West Indies legend Michael Holding says the International Cricket Council should grant Ireland Test status immediately to prevent rising stars like Donemana’s Andy McBrine from having to switch their allegiance to England.
Holding is fearful that other Ireland players will follow the example of Bready’s Boyd Rankin and Dubliner Eoin Morgan who have previously gone to England to further Test and One Day International ambitions.
“Ireland need to be recognised now,” said Holding following Ireland’s World Cup win over the West Indies.
“It’s about time. Otherwise they’ll keep losing cricketers.”
The ICC has opened the door to Ireland achieving Test status in 2018 when the winners of the 2017 Intercontinental Cup - featuring the top non-Test sides - will play four five-days matches against the lowest-ranked Test team with the victors earning or retaining Test status.
Ireland have won four of the last five Intercontinental Cup tournaments but Holding fears this pathway will prove too slow for the Irish.
“If Ireland continue to linger around the lower regions of world cricket they’ll continue to lose good cricketers,” added the legendary West Indies bowler.
“Morgan left Ireland to play for England because he saw brighter prospects. England are a Test playing nation and are a world-renowned team.”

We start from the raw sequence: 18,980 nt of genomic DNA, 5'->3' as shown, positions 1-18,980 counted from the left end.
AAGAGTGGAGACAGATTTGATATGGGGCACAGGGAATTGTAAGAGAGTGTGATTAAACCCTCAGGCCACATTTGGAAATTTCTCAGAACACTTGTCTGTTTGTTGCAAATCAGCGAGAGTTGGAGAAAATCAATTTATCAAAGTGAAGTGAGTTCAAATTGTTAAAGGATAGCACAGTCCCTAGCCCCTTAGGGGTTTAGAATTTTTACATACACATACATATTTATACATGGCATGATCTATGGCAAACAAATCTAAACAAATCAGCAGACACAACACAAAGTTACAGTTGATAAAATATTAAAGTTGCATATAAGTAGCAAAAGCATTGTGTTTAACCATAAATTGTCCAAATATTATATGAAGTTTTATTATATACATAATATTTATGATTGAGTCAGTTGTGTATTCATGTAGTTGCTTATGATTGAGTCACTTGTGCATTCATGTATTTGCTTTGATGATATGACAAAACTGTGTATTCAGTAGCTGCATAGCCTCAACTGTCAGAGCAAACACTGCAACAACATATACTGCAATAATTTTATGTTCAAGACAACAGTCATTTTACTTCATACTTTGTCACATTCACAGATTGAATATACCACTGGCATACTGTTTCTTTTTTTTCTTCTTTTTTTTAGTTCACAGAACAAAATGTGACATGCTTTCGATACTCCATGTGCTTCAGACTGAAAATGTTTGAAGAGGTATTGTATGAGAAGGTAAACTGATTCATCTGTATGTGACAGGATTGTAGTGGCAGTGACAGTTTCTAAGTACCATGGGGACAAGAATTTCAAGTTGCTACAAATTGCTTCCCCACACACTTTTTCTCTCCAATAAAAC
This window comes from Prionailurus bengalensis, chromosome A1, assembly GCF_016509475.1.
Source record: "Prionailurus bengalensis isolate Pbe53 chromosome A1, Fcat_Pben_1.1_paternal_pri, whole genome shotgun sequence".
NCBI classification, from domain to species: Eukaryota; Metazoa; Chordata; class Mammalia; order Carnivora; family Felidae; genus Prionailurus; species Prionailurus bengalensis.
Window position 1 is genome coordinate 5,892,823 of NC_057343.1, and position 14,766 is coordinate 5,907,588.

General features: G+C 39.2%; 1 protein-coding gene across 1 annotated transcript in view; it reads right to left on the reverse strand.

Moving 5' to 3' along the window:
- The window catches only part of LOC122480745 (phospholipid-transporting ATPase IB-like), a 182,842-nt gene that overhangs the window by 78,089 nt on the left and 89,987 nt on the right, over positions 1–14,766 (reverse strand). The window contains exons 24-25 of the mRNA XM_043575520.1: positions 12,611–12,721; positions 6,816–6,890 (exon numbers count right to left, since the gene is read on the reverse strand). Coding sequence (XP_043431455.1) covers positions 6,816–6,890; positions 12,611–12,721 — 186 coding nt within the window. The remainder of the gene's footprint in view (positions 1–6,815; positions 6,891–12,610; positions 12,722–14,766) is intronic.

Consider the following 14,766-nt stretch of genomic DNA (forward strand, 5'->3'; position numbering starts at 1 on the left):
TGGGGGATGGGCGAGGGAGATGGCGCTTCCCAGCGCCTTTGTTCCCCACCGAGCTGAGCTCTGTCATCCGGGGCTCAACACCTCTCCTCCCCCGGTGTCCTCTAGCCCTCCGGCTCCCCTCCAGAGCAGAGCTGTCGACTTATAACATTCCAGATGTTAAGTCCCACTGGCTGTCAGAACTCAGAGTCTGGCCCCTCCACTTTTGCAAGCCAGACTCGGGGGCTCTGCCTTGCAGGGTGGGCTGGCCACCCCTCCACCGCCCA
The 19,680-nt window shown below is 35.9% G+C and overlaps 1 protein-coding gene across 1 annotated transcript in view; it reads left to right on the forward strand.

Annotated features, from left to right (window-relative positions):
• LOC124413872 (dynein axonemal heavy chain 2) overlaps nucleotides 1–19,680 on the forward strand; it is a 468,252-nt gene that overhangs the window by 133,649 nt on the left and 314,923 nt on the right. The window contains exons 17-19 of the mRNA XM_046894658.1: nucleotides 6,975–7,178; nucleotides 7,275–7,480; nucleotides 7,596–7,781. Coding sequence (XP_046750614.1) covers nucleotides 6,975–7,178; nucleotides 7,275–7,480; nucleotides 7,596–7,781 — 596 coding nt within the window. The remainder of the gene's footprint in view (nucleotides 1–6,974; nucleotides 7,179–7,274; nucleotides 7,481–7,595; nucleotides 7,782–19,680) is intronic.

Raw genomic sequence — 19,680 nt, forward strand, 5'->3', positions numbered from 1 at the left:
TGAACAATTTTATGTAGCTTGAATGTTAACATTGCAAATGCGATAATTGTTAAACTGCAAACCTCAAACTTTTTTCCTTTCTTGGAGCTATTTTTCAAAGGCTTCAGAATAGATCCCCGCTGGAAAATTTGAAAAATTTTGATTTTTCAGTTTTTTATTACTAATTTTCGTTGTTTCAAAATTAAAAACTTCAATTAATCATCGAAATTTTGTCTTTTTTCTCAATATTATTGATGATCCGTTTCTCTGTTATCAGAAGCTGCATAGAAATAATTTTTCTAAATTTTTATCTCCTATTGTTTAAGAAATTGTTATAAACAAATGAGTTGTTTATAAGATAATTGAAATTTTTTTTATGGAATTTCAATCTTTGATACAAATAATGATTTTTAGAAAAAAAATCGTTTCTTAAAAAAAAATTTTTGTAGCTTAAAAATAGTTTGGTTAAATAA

Following their win over the West Indies in Nelson, Holding believes Ireland will qualify for the quarter-finals of the tournament in Australia and New Zealand.
The Irish will be expected to defeat the United Arab Emirates in Brisbane next Tuesday and one further victory in their games against South Africa, Zimbabwe, India and Pakistan would probably to enough to secure a last-eight berth.
“I should certainly think they’ll qualify.
“I think they’ll beat Zimbabwe and they have an outstanding chance of going on to the quarter-finals,” said Holding.
Former Australia captain Ricky Ponting has argued Ireland should not be a feeder nation for England.
“I’m very sympathetic to countries like Ireland that could keep losing their best players,” he said. “It’s something that shouldn’t happen.
“If the ICC look at that and are serious about Ireland continuing to grow and maybe one day being a Test-playing nation then they can’t afford to have their better players going off at a young age.”
Ed Joyce, one of Ireland’s heroes in Monday’s win over the West Indies, also switched allegiance from Ireland to England before going back to represent his native country.
Ireland chased 305 to beat the West Indies by four wickets with 25 balls remaining in their opening Pool B match in Nelson, New Zealand.